Mn/DOT has proposed an estimated $713,000 as the city's contribution to the project. "That is very much subject to change," Ward said, adding the city cost could be more or less. The cost share is subject to later negotiations, to take place before the projected start of construction in 2015, and will be tied to percentages of the actual costs for the project.
Any aesthetic concerns, Ward informed the council, will be considered by the project's latest committee: the Visual Quality Committee (VQC). Though how much power they will have and how much money Mn/DOT is willing to devote to recommendations from the committee remains to be seen. Local officials and residents have asked about whether potential substantial changes to the proposal would be under the committee's purview. Mn/DOT has resisted any changes to the number one local aesthetic concern: the bridge type. Agency officials have been noncommittal in response to local requests for lookout decks, or "bump outs," along the bridge path.
At a recent meeting, Chamber of Commerce and city officials asked Mn/DOT to consider lookout decks, or "bump outs," along the pedestrian path. In response, a consultant chimed in that such lookouts are a common feature on a bridge of this size. Mn/DOT officials hesitated, then nodded silently.
At Monday's meeting, Ward explained that the VQC will have input on issues including the choice of colors, retaining wall treatments, and pier types. "And bump outs," interjected Mayor Mark Peterson.
Another possibility prized by Peterson may be more complicated than previously reported. Peterson, council member Pam Eyden, and the Levee Park Committee have expressed excitement over the possibility that the city could acquire the blocks immediately west of the new bridge — nearly all of which may be subject to demolition. Most of the excitement was over use of the space for parkland to connect to Levee Park. If current owners pass on their right to buy back the land, the city could get the land for $1 per parcel, Ward confirmed. However, plans for more intensive use of the space, such as a visitors center or a spiral bike path leading straight to the levee, would be more problematic. If the city wanted to redevelop the land, Mn/DOT would need the approval of state auditors to sell it to the city without charging the market price, Mn/DOT Right-of-Way Engineer Mark Trogstad-Isaacson explained. Any structures that would extend beneath the bridges, even park structures, would need to go through a special permitting process and historic review from Mn/DOT, he added.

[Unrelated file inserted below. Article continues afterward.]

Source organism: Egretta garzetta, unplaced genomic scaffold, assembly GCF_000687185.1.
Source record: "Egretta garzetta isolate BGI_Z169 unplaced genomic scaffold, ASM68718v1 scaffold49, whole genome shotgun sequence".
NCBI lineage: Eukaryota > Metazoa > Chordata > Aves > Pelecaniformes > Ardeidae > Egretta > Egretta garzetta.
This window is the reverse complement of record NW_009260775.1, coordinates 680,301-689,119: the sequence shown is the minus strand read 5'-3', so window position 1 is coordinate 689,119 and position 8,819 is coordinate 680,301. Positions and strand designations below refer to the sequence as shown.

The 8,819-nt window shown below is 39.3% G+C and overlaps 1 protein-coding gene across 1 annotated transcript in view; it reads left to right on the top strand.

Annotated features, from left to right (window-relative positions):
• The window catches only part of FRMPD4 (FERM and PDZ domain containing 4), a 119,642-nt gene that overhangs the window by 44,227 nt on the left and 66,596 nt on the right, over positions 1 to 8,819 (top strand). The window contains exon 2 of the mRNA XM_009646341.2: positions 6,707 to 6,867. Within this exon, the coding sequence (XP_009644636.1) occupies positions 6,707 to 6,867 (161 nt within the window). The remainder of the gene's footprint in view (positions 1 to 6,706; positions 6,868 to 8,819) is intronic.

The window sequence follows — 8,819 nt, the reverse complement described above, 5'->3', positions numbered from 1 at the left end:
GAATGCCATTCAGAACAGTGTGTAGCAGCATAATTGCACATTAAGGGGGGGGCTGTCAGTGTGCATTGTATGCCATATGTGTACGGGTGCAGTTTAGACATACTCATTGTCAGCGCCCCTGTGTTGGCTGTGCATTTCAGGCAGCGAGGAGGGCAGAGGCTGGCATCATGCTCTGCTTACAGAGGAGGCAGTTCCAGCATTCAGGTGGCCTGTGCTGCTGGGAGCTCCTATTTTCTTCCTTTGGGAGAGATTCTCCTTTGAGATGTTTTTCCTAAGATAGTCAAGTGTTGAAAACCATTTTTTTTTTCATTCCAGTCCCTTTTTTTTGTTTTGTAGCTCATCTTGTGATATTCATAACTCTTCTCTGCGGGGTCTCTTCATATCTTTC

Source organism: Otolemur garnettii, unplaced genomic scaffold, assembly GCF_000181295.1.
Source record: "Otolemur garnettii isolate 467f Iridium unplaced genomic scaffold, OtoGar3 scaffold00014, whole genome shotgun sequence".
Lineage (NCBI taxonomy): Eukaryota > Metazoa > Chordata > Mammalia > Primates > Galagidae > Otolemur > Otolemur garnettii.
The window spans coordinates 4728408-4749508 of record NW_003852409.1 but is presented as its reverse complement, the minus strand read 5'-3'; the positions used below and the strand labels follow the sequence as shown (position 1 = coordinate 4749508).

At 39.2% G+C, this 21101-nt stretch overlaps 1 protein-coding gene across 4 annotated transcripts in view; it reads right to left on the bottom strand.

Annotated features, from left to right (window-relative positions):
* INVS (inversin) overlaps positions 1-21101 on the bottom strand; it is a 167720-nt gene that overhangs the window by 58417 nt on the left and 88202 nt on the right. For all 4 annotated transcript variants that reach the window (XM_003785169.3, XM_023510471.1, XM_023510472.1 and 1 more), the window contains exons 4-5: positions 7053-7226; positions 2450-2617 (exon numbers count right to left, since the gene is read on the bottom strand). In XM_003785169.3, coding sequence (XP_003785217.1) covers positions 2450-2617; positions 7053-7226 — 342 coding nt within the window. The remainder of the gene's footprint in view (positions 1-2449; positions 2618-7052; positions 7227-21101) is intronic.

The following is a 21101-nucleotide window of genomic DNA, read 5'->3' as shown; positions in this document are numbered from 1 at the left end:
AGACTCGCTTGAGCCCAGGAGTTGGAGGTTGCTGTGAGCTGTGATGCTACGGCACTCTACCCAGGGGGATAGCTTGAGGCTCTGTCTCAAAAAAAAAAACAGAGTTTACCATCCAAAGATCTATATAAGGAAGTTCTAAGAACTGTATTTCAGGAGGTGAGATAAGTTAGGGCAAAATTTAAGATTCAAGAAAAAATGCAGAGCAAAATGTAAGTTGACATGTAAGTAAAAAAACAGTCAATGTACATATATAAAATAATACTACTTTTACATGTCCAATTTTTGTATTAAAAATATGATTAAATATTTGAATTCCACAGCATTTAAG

Chance to weigh in, learn more
Voice your opinion
Winonans will have a chance to sound off on the bridge project before the City Council votes on accepting Mn/DOT's recommended design at a public hearing on August 19 at 6:30 p.m. at city hall. The council will listen to public comments before making a decision on the request for municipal consent. Public comments will be allowed during the hearing.
Citizens may also call, email, or write to the mayor and council members before the meeting. Contact information for the mayor and council members is available at www.cityofwinona.com/city-services/city-administration/winona-city-council and in the telephone book.
Mn/DOT will host an informational session for the public on August 12 from 4 to 6 p.m. at the Winona Armory. A formal presentation from Mn/DOT right-of-way engineers and Mn/DOT Archaeologist/Historian Kristine Zschomler will be given at 5 p.m. This is not a public hearing.
Interested citizens may also call the Mn/DOT District 6 Rochester Office at 507-286-7500.
As part of environmental approval under the National Environmental Policy Act (NEPA), Mn/DOT will be required to host public hearings on the impact of the bridge project sometime this fall. However, the purpose of such hearings are not to gauge public support for the project but to determine whether the project follows federal law. NEPA takes into consideration some historic impact as well as environmental concerns; however, it is separate from the National Historic Preservation Act, which is the context for debates between SHPO and Mn/DOT on the historic impact of the project. Mn/DOT is responsible for evaluating itself under the National Historic Preservation Act, with approval from the Federal Highway Administration.